And one more thing which I don’t really understand…
When people ask which sail, which fin, which whatever for this and this many knots, you (completely rightfully) reply that you cannot answer to this accurately, as it all depends on the rider’s weight, on his expertise, riding stile, ability to pump… So in the case of “virtual” volumes (which is, as you state yourself, not really a measurable value but more a feeling how the board behaves), who decides what the virtual volume is? Doesn’t it again all depend on the rider’s weight, on his expertise, riding stile, ability to pump…? And, do you have different criteria for deciding “virtual” volume for e.g. race boards and free ride boards, where the expected level of the riders differs?
Or, if I were to take it to the extreme, how do you know the user will use the board only in planning conditions (where virtual volume might make sense) and not just for schlogging on a small lake in the neighborhood (where real volume is the only thing that matters)? Is there a foot note in fine print with such a warning?

And please don’t get me wrong. I love starboard and after 7 years and more than 15 different *boards, I still think this is a great brand and the volume issue will surely not make me change my mind (or change the brand). But I just I don’t like when things are illogical (at least to me) and unnecessary :)

Cheers, v.

steveC
16th September 2007, 12:51 AM
Hi Floyd,

I guess I could be viewed as too strict in my judgments sometimes. Much has to do with the fact that boards are quite expensive, and that there are little or no opportunities to sell a product should it prove unsatisfactory. I still have an unacceptable number of those hanging around (even one or two is too many in my book).

However, for the most part, I have been extremely lucky with the majority of my boards. Also, I'm of the philosophy that if I'm happy with a designer/builder, I remain quite dedicated over time. On top of that, I'm looking to use a board for many years (usually 5-6 minimum), and I still have most every board I've bought since 1992. My museum of old stuff is quite interesting.

Of course, there's a lot of temptation out there, but I just don't have the money to spend like many folks seem to be able to do, particularly getting into yearly cycle of buying and flipping. Nevertheless, I'm quite happy not being frantic about everything new. I will say this though, I'm pretty excited about buying a new Starboard Serenity, especially since it will represent a much different path that I would like to tap into. The one factor that's making the effort somewhat trying is that it has to come with the taylored Starboard bag. Yet, if the procurement comes to fruition (and I'm really hoping it does), the Serenity will be a part of my quiver forever.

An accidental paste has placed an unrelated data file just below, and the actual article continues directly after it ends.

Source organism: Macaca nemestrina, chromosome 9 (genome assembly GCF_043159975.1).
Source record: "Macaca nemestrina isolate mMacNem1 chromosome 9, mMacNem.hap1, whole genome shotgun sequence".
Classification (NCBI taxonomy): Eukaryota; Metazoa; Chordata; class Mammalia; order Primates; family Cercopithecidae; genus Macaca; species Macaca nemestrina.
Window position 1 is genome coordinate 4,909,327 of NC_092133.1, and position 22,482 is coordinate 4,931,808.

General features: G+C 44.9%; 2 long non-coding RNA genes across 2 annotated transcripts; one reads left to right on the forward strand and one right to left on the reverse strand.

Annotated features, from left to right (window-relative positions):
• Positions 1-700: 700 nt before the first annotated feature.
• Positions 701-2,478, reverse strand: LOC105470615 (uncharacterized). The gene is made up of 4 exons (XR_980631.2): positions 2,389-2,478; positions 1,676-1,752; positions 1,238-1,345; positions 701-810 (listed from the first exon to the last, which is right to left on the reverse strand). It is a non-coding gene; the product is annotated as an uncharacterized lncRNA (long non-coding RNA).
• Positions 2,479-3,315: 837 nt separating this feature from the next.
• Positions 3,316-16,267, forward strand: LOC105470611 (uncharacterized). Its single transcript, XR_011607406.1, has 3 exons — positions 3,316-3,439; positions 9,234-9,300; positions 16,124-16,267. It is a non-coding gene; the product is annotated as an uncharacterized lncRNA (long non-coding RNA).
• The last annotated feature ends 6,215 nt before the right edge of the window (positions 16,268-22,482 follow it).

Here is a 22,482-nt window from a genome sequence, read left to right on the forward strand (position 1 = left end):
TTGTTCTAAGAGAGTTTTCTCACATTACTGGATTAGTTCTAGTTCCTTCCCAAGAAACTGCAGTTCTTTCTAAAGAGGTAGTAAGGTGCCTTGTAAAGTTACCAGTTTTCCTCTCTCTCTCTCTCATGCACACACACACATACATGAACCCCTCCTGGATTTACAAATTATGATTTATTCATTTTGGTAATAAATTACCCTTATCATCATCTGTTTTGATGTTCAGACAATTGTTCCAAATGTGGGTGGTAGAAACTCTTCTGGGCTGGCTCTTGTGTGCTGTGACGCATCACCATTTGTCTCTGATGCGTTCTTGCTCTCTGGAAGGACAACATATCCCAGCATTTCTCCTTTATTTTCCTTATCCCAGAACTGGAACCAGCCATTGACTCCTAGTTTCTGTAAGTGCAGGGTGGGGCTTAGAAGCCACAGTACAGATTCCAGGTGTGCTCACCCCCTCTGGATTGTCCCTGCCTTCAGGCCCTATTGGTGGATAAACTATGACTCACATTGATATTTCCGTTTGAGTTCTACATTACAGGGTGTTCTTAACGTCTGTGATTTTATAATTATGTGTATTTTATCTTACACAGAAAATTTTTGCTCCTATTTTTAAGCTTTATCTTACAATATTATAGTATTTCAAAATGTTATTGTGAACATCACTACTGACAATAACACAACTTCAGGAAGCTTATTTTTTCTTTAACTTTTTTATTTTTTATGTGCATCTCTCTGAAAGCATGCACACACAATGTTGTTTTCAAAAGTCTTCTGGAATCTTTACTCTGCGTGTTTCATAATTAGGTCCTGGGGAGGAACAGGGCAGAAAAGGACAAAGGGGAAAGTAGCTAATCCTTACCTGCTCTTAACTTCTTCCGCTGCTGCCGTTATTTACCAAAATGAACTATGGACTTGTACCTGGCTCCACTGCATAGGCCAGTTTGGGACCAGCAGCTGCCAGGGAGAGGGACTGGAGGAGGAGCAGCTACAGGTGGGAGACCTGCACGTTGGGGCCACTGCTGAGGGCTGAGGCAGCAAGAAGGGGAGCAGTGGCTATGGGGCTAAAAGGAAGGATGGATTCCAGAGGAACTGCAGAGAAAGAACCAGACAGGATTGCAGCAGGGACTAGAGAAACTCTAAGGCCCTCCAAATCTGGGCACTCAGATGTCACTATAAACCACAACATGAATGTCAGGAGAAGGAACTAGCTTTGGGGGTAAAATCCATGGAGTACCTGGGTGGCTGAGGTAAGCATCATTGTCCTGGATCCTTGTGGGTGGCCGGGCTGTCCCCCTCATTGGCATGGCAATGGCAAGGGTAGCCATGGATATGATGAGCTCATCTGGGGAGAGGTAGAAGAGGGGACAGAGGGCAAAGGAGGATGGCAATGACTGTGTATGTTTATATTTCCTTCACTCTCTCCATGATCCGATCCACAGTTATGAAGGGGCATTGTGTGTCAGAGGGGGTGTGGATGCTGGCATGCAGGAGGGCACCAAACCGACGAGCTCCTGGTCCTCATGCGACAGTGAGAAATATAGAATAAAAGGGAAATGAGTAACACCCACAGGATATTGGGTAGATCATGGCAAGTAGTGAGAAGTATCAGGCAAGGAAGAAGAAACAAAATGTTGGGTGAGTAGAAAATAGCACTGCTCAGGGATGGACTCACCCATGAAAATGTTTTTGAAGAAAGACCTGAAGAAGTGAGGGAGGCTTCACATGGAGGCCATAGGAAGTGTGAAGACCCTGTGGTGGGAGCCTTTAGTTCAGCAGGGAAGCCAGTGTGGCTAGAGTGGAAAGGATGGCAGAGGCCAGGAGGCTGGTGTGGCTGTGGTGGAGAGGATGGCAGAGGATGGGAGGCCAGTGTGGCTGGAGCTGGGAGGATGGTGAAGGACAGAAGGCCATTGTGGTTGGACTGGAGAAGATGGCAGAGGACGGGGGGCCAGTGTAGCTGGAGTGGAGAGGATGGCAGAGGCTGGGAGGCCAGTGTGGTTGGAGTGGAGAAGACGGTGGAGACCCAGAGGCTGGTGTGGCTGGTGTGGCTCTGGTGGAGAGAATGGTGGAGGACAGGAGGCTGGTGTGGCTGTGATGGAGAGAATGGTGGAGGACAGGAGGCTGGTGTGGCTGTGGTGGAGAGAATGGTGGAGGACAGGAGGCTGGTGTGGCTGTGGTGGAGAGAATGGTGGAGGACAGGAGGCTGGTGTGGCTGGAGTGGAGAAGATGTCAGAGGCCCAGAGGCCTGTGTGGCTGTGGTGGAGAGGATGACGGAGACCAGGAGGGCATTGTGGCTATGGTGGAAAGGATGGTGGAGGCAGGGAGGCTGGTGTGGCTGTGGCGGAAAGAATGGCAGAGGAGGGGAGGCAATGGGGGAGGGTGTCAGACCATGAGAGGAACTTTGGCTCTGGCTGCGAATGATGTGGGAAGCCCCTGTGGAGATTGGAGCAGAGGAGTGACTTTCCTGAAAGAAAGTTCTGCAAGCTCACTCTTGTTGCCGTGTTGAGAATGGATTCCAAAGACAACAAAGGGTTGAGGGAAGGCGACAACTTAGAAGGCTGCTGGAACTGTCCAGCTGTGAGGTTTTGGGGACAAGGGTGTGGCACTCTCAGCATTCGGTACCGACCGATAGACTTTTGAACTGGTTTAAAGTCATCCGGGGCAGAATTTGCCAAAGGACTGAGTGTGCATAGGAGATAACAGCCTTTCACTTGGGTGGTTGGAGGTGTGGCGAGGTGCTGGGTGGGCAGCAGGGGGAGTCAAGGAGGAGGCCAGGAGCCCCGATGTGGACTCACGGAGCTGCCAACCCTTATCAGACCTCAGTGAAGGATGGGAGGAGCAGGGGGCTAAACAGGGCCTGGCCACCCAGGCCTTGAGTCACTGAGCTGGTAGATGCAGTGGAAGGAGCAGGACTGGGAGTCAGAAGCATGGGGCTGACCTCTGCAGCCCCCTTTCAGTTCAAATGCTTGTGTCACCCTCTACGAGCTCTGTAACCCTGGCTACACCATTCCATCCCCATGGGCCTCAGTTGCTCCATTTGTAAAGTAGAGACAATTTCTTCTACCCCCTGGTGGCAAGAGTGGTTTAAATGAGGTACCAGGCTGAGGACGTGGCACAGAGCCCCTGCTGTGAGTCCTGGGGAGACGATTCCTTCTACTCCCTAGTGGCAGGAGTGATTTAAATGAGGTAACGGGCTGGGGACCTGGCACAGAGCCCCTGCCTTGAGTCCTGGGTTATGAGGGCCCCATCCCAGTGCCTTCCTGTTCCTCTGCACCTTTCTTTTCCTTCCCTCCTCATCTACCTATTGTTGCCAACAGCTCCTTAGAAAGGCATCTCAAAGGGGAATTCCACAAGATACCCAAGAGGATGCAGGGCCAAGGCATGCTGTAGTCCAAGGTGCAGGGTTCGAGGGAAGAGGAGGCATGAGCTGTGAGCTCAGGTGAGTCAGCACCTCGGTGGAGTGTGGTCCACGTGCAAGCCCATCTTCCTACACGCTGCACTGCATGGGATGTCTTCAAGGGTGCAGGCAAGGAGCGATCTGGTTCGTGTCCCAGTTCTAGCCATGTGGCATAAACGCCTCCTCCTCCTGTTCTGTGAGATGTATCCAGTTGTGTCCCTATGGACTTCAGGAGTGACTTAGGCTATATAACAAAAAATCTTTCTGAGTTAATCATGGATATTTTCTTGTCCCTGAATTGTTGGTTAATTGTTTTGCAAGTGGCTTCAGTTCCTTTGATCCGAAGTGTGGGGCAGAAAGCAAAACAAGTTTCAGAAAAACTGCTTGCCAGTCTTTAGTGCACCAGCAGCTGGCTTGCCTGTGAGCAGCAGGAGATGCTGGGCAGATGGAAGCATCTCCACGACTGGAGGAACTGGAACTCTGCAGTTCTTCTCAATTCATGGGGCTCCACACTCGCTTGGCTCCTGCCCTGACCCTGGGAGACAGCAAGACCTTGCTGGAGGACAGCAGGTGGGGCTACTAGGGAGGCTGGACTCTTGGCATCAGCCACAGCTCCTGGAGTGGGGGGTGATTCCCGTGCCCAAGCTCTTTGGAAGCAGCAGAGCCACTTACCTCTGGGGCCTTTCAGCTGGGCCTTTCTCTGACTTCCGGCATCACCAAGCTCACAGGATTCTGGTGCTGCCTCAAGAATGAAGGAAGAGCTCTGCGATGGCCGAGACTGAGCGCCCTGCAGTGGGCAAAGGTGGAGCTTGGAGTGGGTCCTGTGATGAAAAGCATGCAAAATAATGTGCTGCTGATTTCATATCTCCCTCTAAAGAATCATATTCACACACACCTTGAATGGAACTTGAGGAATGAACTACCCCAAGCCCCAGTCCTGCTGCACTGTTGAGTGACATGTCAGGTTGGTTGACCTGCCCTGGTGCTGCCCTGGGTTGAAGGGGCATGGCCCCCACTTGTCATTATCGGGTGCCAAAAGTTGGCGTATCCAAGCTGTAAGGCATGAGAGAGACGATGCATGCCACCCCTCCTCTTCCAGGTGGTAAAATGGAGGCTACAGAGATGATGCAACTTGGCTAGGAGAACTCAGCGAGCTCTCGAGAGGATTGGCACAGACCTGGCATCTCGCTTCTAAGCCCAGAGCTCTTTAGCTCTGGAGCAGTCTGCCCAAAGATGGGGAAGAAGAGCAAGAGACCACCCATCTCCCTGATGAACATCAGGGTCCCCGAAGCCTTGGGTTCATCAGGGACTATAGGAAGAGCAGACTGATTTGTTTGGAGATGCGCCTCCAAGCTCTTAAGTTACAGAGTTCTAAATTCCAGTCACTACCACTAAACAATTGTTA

Floyd
16th September 2007, 06:17 AM
Hi Steve
A philosophy I totally agree with.My most used board was bought in 03. I will change it when I find something that IS better ; ie not claimed to be.
Good luck with serenity. I`ve thought about it but to be honest I already spend more time than I should sailing.
An element of cynicism is healthy but not so much it stops you trying new developments.
Like they say is our sport subject to evolution or revolution.

Take care.
Good sailing.

TonyC
23rd September 2007, 09:26 PM
Original Question still seems unanswered:

You state in your new marketing material that the new Futura will be quicker and more manouvrable than the ST. Does this only apply to the larger boards - looking at the 93 I would have thought the ST93 would be quicker when fully powered than the Futura as the ST93 is narrower in the tail, slimmer outline, less V and in other respects is the same - rocker profile etc. I recently bought a ST93 for blasting, chop jumping etc in flattish water and open ocean - this is more along the lines of what I have previously had in a F2 Axxis 272 several years ago (a very fast controllable board in its day), although the ST93 should be a lot more manouvrable and even faster. Very happy so far with the ST93.

Thanks

Tony

TonyC
26th September 2007, 07:29 PM
Bump back to top

Ken
27th September 2007, 02:00 AM
Volume counts -

For us inland sailors, on a 10 to 20 knot day, we may hit holes or shadows where it's 0 to 5 knots. VOLUME MAKES A DIFFERENCE. Tell it like it is, especially when we are talking boards that may or may not be sinkers or floaters.

Personally for me, I know that in fresh water at 0-3 knots, 105 liters will keep my feet dry & at 95 liters and they are getting wet.

Ian Fox
29th September 2007, 11:11 AM
Hi Tony (and many others who have participated in this extensive discussion :) ...)

On the original question ~ and commenting as nudged by a couple of viewers..

TC : You state in your new marketing material that the new Futura will be quicker and more manoeuvrable than the ST. Does this only apply to the larger boards - looking at the 93 ?
IF : No, this applies to the smaller boards (FU101/ FU93) as well.

TC : I would have thought the ST93 would be quicker when fully powered than the Futura as the ST93 is narrower in the tail, slimmer outline, less V and in other respects is the same - rocker profile etc.